The labor market continues to be resilient in the face of unprecedented interest rate increases, but we may just be some ways away from seeing the total impact of the Fed’s latest policies on the broader economy.
There were 263,000 nonfarm payrolls added in November, according to the latest release from the Bureau of Labor Statistics (BLS), out last Friday. That’s higher than what economists surveyed by Bloomberg expected — a median forecast of 200,000 jobs added. October’s job creation was revised from 261,000 to 284,000.
The overall US unemployment rate stayed the same in November at 3.7%, matching expectations from economists surveyed by Bloomberg and the same as October’s 3.7%. Meanwhile, the participation rate, or the percentage of people in the job market was 62.1% for November, still below pre-pandemic levels. The slump indicates that there aren’t as many willing and able workers joining the workforce, therefore setting up for a tighter labor market.
Moreover, the speed and absolute level of the Fed’s monetary policy indicate that we may be headed toward a necessary recession. While a ‘soft-landing’ remains a form of economic nirvana, the persistent levels of inflation embedded throughout the economy suggest a need for reduced economic activity to cool inflation to a 2% level – this unfortunately includes job loss, and is expected based on the Fed’s forecasts.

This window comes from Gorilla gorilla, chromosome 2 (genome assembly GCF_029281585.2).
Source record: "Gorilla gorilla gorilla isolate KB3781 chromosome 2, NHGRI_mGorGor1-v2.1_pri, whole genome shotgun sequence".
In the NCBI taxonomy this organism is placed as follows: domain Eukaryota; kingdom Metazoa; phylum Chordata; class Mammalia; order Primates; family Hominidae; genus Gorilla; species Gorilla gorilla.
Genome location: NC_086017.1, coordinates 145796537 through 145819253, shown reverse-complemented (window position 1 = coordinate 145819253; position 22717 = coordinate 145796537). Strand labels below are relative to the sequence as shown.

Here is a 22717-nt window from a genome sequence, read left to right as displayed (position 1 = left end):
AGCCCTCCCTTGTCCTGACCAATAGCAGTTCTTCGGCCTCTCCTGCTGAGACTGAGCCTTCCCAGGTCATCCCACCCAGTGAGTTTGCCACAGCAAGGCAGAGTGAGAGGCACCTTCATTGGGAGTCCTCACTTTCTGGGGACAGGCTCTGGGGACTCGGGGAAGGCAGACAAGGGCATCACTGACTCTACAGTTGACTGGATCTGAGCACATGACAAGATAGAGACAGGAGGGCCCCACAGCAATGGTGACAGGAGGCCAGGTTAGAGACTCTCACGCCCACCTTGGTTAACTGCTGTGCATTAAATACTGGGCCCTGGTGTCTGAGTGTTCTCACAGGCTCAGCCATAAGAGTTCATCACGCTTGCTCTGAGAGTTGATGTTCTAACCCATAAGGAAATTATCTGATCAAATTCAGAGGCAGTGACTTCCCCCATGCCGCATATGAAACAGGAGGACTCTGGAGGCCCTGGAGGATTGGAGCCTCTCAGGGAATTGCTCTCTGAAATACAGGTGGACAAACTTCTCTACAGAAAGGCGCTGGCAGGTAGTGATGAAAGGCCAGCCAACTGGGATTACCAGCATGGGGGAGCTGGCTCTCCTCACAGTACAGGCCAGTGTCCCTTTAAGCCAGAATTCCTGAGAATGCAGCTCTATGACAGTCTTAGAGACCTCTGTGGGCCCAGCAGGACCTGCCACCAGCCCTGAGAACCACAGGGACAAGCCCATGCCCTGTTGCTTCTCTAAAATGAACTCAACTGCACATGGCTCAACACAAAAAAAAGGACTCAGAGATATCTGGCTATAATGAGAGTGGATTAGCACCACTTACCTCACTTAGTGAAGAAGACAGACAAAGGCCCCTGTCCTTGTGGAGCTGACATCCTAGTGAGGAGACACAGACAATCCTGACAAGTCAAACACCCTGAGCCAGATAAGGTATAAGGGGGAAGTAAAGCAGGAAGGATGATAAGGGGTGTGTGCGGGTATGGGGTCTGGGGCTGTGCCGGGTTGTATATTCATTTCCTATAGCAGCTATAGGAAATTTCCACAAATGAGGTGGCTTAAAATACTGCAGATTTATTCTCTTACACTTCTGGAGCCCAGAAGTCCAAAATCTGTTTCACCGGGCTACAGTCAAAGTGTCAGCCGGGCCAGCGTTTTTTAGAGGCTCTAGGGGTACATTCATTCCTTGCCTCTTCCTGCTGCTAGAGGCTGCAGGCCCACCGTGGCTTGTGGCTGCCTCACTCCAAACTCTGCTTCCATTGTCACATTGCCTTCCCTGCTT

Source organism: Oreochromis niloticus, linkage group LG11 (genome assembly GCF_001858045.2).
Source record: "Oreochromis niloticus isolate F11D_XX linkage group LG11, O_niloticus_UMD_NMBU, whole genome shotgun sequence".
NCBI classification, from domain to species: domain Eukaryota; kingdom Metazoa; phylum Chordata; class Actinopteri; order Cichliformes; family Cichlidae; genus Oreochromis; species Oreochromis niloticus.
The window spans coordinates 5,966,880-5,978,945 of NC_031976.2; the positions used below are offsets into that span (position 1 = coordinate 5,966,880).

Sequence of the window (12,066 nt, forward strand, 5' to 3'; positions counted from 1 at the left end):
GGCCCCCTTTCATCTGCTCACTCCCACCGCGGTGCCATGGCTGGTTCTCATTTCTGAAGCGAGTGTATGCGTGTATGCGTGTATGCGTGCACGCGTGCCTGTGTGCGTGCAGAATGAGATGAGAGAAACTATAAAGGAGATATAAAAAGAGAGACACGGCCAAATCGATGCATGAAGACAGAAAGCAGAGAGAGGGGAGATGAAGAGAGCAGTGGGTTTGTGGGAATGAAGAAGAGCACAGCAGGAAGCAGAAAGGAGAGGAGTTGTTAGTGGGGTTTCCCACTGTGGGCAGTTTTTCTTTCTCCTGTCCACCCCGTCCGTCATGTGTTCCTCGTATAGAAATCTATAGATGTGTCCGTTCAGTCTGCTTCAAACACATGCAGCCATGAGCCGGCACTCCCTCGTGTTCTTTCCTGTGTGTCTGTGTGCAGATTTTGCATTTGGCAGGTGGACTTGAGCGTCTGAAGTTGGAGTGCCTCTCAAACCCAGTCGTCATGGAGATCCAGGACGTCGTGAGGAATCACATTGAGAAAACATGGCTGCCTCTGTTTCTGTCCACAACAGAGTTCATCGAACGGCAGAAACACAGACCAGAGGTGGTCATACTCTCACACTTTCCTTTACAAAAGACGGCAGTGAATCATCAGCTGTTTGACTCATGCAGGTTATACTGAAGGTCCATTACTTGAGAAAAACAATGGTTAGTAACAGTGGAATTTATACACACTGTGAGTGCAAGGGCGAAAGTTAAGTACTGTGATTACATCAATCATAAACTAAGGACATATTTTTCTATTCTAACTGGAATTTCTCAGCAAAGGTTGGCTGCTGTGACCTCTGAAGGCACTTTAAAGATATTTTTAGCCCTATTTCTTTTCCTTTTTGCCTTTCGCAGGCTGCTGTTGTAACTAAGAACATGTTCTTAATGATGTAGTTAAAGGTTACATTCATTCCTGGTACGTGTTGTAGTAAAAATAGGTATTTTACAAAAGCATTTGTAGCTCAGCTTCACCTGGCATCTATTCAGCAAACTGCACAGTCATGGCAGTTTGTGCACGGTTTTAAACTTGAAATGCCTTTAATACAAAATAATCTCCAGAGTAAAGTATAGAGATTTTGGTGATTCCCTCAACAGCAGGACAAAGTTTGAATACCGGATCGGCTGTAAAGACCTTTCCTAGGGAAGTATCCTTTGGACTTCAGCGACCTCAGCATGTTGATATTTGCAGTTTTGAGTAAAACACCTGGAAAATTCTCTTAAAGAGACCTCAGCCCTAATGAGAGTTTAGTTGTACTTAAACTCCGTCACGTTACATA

Meanwhile, the private sector employment increased by 127,000 in November compared to 239,000 jobs the month before, according to the November ADP National Employment Report, which accounts for non-farm, private employees but not government workers, who are covered by the BLS.
The more subdued gain in private sector jobs already suggests the labor market may be beginning to feel the effects of the Fed’s constrictive policies. As the Fed’s policy further impacts the labor market and the overall, broader economy, we expect similar defensive actions by all sectors, including tech.
While unemployment is a good bellwether for economic health, it is by no means a crystal ball. Many economists and industry professionals are aligned that consumer spending, balance sheets and corporate earnings should all inform important investment decisions at this time.
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